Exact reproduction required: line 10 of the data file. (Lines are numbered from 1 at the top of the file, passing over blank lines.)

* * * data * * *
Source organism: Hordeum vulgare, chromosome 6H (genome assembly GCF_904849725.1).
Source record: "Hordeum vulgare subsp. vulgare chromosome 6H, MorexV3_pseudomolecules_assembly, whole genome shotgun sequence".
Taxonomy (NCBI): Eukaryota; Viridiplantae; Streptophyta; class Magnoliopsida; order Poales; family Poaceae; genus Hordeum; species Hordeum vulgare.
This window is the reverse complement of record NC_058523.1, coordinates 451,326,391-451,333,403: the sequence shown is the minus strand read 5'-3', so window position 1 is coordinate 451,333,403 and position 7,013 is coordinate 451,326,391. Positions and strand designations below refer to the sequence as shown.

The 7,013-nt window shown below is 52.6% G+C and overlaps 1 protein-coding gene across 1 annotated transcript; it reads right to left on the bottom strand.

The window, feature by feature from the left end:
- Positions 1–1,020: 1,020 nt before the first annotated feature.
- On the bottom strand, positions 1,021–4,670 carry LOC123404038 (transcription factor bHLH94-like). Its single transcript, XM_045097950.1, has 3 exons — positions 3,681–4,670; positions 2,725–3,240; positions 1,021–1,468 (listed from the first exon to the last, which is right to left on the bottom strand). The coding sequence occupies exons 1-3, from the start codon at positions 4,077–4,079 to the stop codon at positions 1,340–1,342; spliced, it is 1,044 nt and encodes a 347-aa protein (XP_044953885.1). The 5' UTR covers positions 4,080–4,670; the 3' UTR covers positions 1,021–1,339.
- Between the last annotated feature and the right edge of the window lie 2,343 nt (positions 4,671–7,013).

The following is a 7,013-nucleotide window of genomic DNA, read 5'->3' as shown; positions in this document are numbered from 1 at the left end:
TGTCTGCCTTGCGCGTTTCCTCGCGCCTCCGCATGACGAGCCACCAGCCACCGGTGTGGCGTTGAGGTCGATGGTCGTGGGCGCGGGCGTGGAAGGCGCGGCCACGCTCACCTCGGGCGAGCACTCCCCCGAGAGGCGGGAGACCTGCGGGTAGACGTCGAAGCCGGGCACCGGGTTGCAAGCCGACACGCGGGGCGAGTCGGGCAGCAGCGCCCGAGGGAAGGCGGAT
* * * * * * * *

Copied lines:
The following is a 7,013-nucleotide window of genomic DNA, read 5'->3' as shown; positions in this document are numbered from 1 at the left end: